The loss of church as public

My first location for this post is as a church planter, trying to grow a church in the post Christian, secular materialist, and post church context of Europe. What does it mean within this context to try to establish a vibrant church community that enables Christian's formation and grow in faith, and for people in our local community to convert to that form of life, as Christians, in and through our church plant?

Alastair MacIntyre has demonstrated how practices are prior to institutions, and yet good practices are only sustained over time by institutions. However those very institutions over time corrupt and undermine the good practices they were set in place for.

In referencing MacIntyre, I betray my second locations for this post, of being within 'emerging church' discussions and conversations (whether others consider me legitimately located within this context is another question).

Within my context the protestant church has seemingly retreated into the subjective private gnosis of 'relevance' with it's myriad progressions of worship aesthetics, be that charismatic revivalism, purpose driveness, or alternative worship, whilst on the other hand it has turned to a reified and objectified faith around some form of biblical fundamentalism.

There are many types of shading to both of these streams, but they do seem to me to have something deeply in common, the shared feature of a loss of 'genuine public'. There has been either an unwillingness to question current ecclesiologies and the inherent corruptions and distortions of the institutions of church that debilitate it from a genuinely 'public life', whilst on the other hand there has been the naïve and often-bourgeois indulgent fantasy of being 'post institutional' with regards to ecclesiology, that often goes as far as an ontological 'post-church' articulation.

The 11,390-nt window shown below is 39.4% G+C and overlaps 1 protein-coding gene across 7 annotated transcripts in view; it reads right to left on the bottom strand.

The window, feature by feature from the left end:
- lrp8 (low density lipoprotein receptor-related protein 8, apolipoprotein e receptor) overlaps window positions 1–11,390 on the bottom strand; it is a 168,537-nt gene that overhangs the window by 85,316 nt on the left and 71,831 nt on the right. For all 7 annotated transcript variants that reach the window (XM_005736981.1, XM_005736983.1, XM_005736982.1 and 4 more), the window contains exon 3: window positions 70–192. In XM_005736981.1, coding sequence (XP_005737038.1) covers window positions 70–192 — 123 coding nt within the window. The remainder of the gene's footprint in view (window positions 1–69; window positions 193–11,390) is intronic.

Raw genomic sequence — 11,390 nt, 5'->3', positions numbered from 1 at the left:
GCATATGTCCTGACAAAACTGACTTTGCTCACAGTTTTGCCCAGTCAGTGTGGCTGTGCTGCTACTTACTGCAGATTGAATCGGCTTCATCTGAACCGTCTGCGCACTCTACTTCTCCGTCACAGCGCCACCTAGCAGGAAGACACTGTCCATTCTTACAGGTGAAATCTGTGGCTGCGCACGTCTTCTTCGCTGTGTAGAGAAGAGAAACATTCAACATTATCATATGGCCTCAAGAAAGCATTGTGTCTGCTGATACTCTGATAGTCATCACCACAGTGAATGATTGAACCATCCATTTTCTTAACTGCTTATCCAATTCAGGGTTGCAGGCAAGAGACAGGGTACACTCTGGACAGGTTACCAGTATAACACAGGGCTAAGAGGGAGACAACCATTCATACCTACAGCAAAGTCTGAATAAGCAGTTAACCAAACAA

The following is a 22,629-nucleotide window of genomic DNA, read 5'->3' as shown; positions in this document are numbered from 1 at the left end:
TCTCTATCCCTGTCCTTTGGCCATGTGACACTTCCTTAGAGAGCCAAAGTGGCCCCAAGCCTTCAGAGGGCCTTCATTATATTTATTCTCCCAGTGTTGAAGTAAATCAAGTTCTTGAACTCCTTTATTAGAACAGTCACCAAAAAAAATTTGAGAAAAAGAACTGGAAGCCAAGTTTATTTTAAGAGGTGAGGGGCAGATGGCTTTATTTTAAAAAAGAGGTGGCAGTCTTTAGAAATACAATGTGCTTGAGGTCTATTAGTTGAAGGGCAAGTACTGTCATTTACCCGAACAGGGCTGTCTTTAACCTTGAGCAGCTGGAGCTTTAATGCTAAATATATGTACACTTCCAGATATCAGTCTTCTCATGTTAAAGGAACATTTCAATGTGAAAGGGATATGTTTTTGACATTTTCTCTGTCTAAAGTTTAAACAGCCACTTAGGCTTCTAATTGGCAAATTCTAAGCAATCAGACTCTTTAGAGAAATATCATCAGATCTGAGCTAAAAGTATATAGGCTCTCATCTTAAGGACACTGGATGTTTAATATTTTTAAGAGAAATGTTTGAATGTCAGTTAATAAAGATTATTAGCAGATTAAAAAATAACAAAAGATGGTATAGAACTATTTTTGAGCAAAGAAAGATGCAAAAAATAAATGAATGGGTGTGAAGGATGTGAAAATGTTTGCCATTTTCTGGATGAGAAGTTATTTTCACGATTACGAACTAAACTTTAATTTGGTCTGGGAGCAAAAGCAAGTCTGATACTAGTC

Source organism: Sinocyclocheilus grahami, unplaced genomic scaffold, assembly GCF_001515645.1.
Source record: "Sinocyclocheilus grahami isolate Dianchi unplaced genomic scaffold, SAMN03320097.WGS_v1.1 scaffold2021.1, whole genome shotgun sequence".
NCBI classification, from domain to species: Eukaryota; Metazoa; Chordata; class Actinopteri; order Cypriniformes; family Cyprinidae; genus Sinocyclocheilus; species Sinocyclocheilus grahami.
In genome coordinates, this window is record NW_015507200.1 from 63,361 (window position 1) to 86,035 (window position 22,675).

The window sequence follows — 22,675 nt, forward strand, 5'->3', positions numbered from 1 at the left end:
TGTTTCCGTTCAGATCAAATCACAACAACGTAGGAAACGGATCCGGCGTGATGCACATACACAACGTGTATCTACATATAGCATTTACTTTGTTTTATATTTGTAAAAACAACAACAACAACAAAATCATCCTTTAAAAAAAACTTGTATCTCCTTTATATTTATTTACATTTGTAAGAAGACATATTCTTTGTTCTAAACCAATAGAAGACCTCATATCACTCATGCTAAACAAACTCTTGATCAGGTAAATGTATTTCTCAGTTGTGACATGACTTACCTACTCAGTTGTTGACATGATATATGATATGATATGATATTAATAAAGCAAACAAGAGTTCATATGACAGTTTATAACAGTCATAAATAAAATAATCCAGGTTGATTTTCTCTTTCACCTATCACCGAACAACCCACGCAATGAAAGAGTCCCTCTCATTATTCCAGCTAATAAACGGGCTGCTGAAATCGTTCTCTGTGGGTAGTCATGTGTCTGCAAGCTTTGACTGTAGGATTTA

Where the church in modernity has been reduced to an association of religiously interested individuals, and most ongoing critiques of that association seem to continue to spawn even more religiously associated individuals, is there any hope or need to establish churches that reflect more than a dissolution into private clubs that reflect the tastes of their members? And with that assertion I betray my other location, that of my PhD research.

In order to address that problem, to seek to diagnose its condition and extrusion within consumer culture, and to find and offer an alternative public ecclesiology, I have been orienting myself within the discourses of Catholic Social Teaching, Radical Orthodoxy, and Anabaptist theology. Unsurprisingly given the nature of my problem area, and thesis, my method has increasingly located itself within 'political theology', with the hope of finding an 'embodied' and 'public' form of church.

I have been recently been drinking deeply from the wells of William Cavanaugh, Bernd Wannenwetsch, and Reinhard Hütter. They have given me theological descriptions to my intuitive anxieties from working in the field as a church planter (I must plug the upcoming conference at Calvin in May with some of these writers, that I am more than a little excited about attending).

With regards to this loss of 'genuine public life', Hütter delineates five current ecclesial responses that he does not see as exhaustive:

1.) A return to the State 2.) A return to Rome (and I would add for many the turn towards Canterbury) 3.) A continued splintering around protest (I would find the children of the protestant reformation birthing the post-church movement here) 4.) A continued confessional church a la Bonhoeffer, that seeks to remain grounded in word and dogmatic confession 5.) A new charismatic principle of the hermeneutical horizon of discussions about confession